Short Attention Span Summary
Canadians…why are they so smart?
This study found that according to the Canadian CT Head Rule (CCHR), we are over-ordering CT scans on head injured patients. In this chart review from southern California, over 27,000 trauma head CT scans were performed from 2008-2013. A CT scan could have been avoided in 37% of these patients by properly applying the CCHR. Of scans classified as avoidable, 13 patients (0.1%) would have been missed, as they ultimately needed a neurosurgical intervention. When they drilled down on the 13 patients who would have been “missed” by CCHR, they were actually misclassified by cursory electronic health record review and would not have been missed. The only problem I have is that the CCHR is hard to recall, but that’s why we have MDCalc to the rescue!
Though it’s hard to admit that my pals to the north are smarter than me, it’s true. Proper application of the CCHR could have reduced CT utilization by 37% without missing any injuries requiring surgical intervention.
Acad Emerg Med. 2017 Jan;24(1):22-30. doi: 10.1111/acem.13061.
Computed Tomography Use for Adults With Head Injury: Describing Likely Avoidable Emergency Department Imaging Based on the Canadian CT Head Rule.
Sharp AL1,2, Nagaraj G3, Rippberger EJ1, Shen E1, Swap CJ3, Silver MA3, McCormick T4, Vinson DR5,6, Hoffman JR7.
1Department of Research and Evaluation, Kaiser Permanente Southern California, Pasadena, CA.
2Department of Emergency Medicine, Los Angeles Medical Center, Kaiser Permanente Southern California, Los Angeles, CA.
3Department of Emergency Medicine, San Diego Medical Center, Kaiser Permanente Southern California, San Diego, CA.
4Department of Emergency Medicine, Harbor-UCLA Medical Center, Torrance, CA.
5Department of Emergency Medicine, Kaiser Permanente Sacramento Medical Center, Sacramento, CA.
6The Permanente Medical Group and Kaiser Permanente Division of Research, Oakland, CA.
7Department of Emergency Medicine, University of California, Los Angeles, CA.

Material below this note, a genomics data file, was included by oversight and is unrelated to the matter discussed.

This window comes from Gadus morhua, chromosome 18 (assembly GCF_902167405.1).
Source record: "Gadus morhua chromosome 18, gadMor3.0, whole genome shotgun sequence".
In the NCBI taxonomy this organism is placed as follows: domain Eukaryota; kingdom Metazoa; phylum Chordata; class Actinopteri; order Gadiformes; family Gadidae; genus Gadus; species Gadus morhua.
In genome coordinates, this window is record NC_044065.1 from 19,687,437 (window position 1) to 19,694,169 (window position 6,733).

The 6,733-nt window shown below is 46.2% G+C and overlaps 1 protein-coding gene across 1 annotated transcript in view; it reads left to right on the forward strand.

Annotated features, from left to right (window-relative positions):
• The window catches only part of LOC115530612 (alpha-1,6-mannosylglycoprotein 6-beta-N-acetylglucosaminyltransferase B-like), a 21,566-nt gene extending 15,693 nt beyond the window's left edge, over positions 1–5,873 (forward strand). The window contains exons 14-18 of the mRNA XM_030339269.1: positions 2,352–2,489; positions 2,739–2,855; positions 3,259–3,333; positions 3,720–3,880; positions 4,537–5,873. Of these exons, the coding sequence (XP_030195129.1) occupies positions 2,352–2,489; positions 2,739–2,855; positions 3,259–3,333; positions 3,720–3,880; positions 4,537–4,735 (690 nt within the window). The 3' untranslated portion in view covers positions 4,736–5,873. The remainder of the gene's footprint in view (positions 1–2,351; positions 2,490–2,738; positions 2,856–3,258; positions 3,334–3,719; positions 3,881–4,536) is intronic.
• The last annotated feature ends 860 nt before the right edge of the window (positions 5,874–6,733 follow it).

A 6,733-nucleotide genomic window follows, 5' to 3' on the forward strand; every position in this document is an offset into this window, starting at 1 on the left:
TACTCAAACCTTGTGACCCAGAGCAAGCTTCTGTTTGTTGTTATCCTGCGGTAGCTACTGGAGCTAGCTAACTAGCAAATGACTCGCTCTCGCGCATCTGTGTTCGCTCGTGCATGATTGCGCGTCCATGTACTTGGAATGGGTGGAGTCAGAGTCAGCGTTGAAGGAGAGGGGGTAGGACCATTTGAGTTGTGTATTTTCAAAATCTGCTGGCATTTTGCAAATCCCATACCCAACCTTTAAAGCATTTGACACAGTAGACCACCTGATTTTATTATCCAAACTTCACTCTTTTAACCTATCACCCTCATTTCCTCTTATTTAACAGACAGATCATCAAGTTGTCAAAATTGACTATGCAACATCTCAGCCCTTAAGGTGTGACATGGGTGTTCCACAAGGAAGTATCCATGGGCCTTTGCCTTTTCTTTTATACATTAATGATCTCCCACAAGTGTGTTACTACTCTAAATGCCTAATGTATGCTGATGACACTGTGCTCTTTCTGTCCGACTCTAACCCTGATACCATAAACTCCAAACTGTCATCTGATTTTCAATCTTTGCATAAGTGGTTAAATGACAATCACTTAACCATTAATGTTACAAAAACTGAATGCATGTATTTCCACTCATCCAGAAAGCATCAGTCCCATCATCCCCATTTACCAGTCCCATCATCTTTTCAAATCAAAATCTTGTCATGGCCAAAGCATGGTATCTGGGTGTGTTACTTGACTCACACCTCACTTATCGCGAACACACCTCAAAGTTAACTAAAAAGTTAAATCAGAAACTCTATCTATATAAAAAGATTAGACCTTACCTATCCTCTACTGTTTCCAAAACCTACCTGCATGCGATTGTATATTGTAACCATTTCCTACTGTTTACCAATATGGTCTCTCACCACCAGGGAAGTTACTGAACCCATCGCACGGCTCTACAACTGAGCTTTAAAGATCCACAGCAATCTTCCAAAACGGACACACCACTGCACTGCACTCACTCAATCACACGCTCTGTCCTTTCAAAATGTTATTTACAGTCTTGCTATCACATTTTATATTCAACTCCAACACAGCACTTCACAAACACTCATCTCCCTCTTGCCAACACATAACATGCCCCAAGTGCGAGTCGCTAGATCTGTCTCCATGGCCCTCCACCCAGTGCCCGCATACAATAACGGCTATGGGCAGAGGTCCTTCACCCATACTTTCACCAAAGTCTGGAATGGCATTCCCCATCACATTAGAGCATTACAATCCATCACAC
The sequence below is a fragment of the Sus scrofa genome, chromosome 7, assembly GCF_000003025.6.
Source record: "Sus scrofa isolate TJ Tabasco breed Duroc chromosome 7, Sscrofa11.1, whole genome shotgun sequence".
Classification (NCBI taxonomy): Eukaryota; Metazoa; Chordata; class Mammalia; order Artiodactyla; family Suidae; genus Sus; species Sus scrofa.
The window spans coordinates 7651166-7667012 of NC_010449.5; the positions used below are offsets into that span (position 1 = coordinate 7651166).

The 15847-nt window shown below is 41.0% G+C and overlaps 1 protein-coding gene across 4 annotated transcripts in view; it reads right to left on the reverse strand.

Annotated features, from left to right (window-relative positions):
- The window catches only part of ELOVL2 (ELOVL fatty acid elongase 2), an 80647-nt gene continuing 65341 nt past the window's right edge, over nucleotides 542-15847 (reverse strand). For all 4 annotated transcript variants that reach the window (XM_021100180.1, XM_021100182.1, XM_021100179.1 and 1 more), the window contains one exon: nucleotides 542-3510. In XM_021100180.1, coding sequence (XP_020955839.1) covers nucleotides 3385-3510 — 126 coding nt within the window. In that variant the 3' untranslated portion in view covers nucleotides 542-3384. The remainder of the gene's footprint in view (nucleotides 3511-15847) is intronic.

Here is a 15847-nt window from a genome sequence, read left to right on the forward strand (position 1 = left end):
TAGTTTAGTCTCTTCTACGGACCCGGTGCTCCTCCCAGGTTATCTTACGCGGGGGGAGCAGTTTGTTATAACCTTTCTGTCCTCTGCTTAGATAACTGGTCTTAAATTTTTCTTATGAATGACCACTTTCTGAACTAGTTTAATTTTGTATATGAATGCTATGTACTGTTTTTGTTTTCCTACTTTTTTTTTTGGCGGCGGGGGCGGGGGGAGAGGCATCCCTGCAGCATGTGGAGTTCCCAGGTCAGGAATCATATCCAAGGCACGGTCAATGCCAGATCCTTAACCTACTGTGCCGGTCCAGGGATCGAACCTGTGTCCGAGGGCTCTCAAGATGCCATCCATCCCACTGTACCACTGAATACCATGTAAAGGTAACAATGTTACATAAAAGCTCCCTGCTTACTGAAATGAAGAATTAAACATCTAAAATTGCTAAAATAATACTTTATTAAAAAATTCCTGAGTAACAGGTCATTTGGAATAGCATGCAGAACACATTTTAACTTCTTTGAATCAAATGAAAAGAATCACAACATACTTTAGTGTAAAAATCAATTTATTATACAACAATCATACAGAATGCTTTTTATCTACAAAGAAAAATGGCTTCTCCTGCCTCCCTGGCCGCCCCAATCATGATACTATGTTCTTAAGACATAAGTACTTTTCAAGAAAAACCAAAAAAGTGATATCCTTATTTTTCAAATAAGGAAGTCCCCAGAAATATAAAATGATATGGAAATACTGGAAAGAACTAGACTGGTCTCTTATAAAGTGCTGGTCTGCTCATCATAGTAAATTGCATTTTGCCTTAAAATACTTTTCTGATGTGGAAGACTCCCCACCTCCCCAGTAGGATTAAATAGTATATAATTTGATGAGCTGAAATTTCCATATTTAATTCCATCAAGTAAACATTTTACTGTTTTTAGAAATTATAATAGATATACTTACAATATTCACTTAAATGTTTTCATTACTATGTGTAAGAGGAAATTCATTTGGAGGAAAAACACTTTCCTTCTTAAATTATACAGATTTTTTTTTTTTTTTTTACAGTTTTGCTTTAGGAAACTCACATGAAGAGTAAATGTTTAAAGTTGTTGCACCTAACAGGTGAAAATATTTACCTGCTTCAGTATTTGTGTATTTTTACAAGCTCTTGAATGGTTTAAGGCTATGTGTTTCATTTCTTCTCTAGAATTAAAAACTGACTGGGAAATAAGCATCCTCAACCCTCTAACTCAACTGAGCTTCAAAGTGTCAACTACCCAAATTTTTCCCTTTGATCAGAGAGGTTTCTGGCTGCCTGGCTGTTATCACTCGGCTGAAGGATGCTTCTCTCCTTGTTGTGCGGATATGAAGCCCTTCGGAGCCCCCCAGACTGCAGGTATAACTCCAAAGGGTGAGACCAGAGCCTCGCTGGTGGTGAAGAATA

Millions of head computed tomography (CT) scans are ordered annually, but the extent of avoidable imaging is poorly defined.
The objective was to determine the prevalence of likely avoidable CT imaging among adults evaluated for head injury in 14 community emergency departments (EDs) in Southern California.
We conducted an electronic health record (EHR) database and chart review of adult ED trauma encounters receiving a head CT from 2008 to 2013. The primary outcome was discordance with the Canadian CT Head Rule (CCHR) high-risk criteria; the secondary outcome was use of a neurosurgical intervention in the discordant cohort. We queried systemwide EHRs to identify CCHR discordance using criteria identifiable in discrete data fields. Explicit chart review of a subset of discordant CTs provided estimates of misclassification bias and assessed the low-risk cases who actually received an intervention.
Among 27,240 adult trauma head CTs, EHR data classified 11,432 (42.0%) discordant with CCHR recommendation. Subsequent chart review showed that the designation of discordance based on the EHR was inaccurate in 12.2% (95% confidence interval [CI] = 5.6% to 18.8%). Inter-rater reliability for attributing CCHR concordance was 95% (κ = 0.86). Thus, we estimate that 36.8% of trauma head CTs were truly likely avoidable (95% CI = 34.1% to 39.6%). Among the likely avoidable CT group identified by EHR, only 0.1% (n = 13) received a neurosurgical intervention. Chart review showed none of these were actually “missed” by the CCHR, as all 13 were misclassified.
About one-third of head CTs currently performed on adults with head injury may be avoidable by applying the CCHR. Avoidance of CT in such patients is unlikely to miss any important injuries.
© 2016 by the Society for Academic Emergency Medicine.
PMID: 27473552 [PubMed – in process]